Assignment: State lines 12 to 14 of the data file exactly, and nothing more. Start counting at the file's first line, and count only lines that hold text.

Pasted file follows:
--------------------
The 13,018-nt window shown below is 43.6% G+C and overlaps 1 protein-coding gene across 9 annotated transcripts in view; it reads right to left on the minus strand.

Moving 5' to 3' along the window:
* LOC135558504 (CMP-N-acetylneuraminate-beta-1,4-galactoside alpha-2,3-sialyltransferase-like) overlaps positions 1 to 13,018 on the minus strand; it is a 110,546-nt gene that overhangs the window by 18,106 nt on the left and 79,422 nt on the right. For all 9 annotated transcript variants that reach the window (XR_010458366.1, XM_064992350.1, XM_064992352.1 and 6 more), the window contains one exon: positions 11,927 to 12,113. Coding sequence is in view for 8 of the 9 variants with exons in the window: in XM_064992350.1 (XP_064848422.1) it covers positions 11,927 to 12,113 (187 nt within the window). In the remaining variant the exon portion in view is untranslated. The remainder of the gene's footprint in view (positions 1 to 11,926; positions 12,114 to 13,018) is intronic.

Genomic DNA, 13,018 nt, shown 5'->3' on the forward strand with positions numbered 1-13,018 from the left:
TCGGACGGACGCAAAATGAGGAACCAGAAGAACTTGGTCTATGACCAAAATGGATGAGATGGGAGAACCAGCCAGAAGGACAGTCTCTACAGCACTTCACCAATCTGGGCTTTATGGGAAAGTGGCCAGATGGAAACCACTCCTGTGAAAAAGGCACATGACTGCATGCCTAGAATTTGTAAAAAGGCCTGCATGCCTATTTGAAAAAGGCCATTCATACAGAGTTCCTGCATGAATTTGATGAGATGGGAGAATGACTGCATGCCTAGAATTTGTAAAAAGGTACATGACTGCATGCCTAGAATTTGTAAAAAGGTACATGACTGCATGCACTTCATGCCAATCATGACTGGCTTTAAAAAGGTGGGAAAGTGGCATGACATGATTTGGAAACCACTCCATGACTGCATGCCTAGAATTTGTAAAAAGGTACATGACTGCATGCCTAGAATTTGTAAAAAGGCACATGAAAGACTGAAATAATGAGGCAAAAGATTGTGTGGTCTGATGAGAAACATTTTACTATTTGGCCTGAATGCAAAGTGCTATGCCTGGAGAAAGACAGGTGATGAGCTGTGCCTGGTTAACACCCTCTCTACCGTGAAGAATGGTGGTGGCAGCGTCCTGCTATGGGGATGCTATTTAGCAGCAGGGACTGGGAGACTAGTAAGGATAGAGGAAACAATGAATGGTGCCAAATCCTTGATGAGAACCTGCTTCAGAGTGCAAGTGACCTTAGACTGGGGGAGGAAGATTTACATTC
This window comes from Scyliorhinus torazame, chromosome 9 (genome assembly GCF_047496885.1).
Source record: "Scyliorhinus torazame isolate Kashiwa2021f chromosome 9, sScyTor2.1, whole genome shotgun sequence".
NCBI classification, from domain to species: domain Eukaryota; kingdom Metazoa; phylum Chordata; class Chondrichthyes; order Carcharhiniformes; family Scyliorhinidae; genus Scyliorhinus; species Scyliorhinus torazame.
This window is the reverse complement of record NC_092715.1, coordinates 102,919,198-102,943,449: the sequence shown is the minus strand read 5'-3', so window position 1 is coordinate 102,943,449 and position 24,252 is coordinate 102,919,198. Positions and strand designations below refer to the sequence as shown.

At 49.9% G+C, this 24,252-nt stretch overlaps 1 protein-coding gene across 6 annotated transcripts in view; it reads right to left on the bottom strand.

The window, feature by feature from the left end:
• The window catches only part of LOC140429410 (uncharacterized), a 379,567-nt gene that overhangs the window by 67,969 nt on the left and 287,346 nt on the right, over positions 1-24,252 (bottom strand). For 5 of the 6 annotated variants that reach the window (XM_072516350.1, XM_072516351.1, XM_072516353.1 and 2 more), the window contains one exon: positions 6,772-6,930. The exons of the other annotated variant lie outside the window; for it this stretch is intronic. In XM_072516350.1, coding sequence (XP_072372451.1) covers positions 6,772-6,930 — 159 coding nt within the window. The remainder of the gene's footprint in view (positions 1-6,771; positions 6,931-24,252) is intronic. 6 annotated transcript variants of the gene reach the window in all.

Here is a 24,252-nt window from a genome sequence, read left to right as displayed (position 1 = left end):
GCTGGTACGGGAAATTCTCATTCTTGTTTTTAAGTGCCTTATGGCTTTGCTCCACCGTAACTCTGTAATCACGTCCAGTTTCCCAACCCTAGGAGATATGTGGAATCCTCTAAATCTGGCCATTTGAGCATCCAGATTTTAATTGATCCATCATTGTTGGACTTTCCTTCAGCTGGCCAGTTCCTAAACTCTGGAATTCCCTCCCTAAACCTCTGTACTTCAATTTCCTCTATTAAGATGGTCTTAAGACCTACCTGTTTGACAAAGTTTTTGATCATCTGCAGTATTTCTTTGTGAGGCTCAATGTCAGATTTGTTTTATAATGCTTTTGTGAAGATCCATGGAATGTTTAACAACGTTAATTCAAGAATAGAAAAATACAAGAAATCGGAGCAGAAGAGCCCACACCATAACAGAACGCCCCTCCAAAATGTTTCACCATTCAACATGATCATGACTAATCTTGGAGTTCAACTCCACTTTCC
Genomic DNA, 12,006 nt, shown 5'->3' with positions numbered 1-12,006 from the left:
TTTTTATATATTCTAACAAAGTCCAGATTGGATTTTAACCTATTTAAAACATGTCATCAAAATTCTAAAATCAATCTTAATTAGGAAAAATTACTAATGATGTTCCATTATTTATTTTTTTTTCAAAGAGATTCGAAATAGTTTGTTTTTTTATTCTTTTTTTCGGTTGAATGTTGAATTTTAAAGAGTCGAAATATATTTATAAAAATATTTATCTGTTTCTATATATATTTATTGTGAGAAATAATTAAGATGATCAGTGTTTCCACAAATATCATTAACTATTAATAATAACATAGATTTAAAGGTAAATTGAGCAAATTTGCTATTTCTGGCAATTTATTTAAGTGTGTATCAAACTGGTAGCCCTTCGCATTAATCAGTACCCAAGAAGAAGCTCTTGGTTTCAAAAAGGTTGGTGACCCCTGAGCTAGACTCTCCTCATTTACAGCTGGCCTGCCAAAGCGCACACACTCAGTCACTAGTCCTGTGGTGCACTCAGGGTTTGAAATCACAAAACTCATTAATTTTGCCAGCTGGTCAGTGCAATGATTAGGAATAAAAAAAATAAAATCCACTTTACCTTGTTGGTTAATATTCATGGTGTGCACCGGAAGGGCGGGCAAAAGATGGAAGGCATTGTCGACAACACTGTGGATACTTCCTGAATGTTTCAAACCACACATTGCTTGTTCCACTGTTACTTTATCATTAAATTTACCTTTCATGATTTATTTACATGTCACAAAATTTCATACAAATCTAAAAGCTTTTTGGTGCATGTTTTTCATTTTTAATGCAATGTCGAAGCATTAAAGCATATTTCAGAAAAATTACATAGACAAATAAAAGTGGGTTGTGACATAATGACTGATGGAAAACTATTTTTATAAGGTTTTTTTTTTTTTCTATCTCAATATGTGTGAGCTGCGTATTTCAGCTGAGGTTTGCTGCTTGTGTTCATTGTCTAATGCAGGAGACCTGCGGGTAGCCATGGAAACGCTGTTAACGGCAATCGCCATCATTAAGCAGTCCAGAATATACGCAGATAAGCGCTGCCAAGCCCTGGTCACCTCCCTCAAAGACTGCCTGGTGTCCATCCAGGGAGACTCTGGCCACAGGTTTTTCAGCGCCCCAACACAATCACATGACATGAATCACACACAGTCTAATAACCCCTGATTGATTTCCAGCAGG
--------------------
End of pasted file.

• The window catches only part of LOC140429410 (uncharacterized), a 379,567-nt gene that overhangs the window by 67,969 nt on the left and 287,346 nt on the right, over positions 1-24,252 (bottom strand). For 5 of the 6 annotated variants that reach the window (XM_072516350.1, XM_072516351.1, XM_072516353.1 and 2 more), the window contains one exon: positions 6,772-6,930. The exons of the other annotated variant lie outside the window; for it this stretch is intronic. In XM_072516350.1, coding sequence (XP_072372451.1) covers positions 6,772-6,930 — 159 coding nt within the window. The remainder of the gene's footprint in view (positions 1-6,771; positions 6,931-24,252) is intronic. 6 annotated transcript variants of the gene reach the window in all.

Here is a 24,252-nt window from a genome sequence, read left to right as displayed (position 1 = left end):
GCTGGTACGGGAAATTCTCATTCTTGTTTTTAAGTGCCTTATGGCTTTGCTCCACCGTAACTCTGTAATCACGTCCAGTTTCCCAACCCTAGGAGATATGTGGAATCCTCTAAATCTGGCCATTTGAGCATCCAGATTTTAATTGATCCATCATTGTTGGACTTTCCTTCAGCTGGCCAGTTCCTAAACTCTGGAATTCCCTCCCTAAACCTCTGTACTTCAATTTCCTCTATTAAGATGGTCTTAAGACCTACCTGTTTGACAAAGTTTTTGATCATCTGCAGTATTTCTTTGTGAGGCTCAATGTCAGATTTGTTTTATAATGCTTTTGTGAAGATCCATGGAATGTTTAACAACGTTAATTCAAGAATAGAAAAATACAAGAAATCGGAGCAGAAGAGCCCACACCATAACAGAACGCCCCTCCAAAATGTTTCACCATTCAACATGATCATGACTAATCTTGGAGTTCAACTCCACTTTCC